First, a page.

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Russian ambassador explains his words about Poland’s responsibility in WWII

September 28, 2015, 12:21 UTC+3
The diplomat said his words were misinterpreted
1 pages in this article
© Fotokhronika TASS/Georgiy Konovalov

WARSAW, September 28. /TASS/. Russia’s Ambassador to Poland Sergei Andreyev, summoned to the republic’s foreign ministry for his statements regarding World War II, explained his words about Poland’s responsibility during World War II. The ambassador said he was not handed a note of protest.

"That was a poor interpretation," he said. "I did not mean to say Poland bears a part of responsibility for beginning of World War II."

"Unfortunately, in the interview I was not precise enough, thus causing the reaction, which followed," the ambassador said. "That was the key claim I’ve heard in connection with that interview."

"I did not mean to insult the people of Poland. We take with great respect the heroism of the Polish nation in fighting the Nazi aggression, of the underground’s fighting the occupation, and the participation of the Polish Army (Wojsko Polskie) in the battles of World War II," he said. "However, speaking about the policies of the Polish government in the 30s, Poland, unfortunately, became a victim of its policies."

"I have not received a formal note," he said. "The foreign ministry will make a statement following our meeting."

The scandal broke out as Ambassador Andreyev told Polish TWN24 channel on Friday night the Russian-Polish relations were currently standing at the lowest level since 1945. He blamed Poland for this, saying the Polish government had frozen all the political, cultural and humanitarian contacts.

As he mentioned the causes of World War II, Andreyev recalled that Poland had blocked many a time the setting up of an anti-Hitler coalition during the 1930’s. "That’s why Poland is partly responsible for the disaster, which broke out in September 1939."

Polish officials rushed to accuse him of a misunderstanding of history.

"These hurting words flow out of misunderstanding of history and particularly of the degree, to which they are unfair and untruthful," Foreign Minister Grzegorz Schetyna said.

"We find the assessments provided by the Russian ambassador to be harmful, as they undermine the results of activity of a joint institute called the Polish-Russian Group for Complicated Problems," the Foreign Ministry said in a statement.

Cezary Tomczyk, the press secretary of the Polish cabinet of ministers told TWN24 channel on Sunday the Polish government did not rule out a possibility of Ambassador Andreyev’s expulsion.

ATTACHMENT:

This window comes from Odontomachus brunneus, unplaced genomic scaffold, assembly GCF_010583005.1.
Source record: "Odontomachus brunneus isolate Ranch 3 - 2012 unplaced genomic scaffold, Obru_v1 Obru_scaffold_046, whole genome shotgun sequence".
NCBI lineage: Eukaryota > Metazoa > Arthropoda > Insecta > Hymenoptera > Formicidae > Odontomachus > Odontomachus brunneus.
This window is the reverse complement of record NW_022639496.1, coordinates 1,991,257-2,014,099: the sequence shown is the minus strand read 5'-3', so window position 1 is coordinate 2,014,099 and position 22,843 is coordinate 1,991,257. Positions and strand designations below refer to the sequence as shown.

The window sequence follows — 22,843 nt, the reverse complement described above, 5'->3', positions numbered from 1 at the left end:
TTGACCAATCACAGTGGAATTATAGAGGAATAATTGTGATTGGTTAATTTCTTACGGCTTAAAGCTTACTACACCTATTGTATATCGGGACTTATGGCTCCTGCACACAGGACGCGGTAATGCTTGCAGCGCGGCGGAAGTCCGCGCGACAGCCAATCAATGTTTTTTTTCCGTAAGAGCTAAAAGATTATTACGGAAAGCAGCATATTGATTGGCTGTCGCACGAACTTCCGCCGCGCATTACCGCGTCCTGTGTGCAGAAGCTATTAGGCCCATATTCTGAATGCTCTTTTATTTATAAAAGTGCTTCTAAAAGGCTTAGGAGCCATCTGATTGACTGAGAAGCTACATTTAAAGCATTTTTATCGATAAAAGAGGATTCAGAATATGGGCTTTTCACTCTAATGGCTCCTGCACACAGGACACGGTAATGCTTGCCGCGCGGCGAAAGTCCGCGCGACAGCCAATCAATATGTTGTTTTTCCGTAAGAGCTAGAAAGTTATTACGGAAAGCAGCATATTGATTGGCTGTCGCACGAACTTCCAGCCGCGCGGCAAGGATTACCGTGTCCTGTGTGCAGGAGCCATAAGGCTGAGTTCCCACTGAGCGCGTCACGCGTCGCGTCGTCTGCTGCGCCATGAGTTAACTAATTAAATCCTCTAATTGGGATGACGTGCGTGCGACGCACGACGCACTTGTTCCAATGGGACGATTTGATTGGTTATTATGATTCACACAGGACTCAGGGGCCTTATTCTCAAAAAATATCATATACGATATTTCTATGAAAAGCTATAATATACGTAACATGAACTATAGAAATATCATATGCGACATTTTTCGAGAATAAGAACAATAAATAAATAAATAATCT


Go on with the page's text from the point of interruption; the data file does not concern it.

It is time for Poland to decide on whether it wants to remember the past while moving forward or to make the future contingent on time-serving interpretations of history, Maria Zakharova, the official spokesperson for the Russian Foreign Ministry said on Sunday as she commented on the declarations by Polish officials on a possible expulsion of the Russian Ambassador, Sergei Andreyev.

"When we heard a yet another insulting accusation or historical insinuation from Warsaw targeted at Russia, our Foreign Ministry offered explanations for Moscow's position each time and recommended to leave history for the historians," she said. "Just take the claim about the liberation of Auschwitz/Birkenau by the Ukrainians."

"And then all sorts of things the Polish officials churned out in connection with the jubilee of VE-Day," Zakharova continued.

"That's just a vicious circle," she said. "And recall that for many years we have a successfully working commission for the solution of complicated historical problems. It did really unique work, as it managed to publish collections of documents and to tap solutions to knottiest dilemmas."

"It’s time for Poland to decide now on if it wants to remember the past while moving forward or to make the future contingent on transitory interpretations of history," Zakharova said.

"We speak in favour of the former approach," she said. "There’s a bold Russian saying: he who recalls the bygone gets a punch in the eye, and he who forgets it gets a punch in both eyes."

"It’s important to remember history, our common history but we must remember it for averting errors in the future, for being wiser, for treasuring peace and good-neighbourliness," Zakharova said. "We must bring up the young generations of people on the samples of history that don’t fan reciprocal hatred but, rather, disseminate mutual respect."

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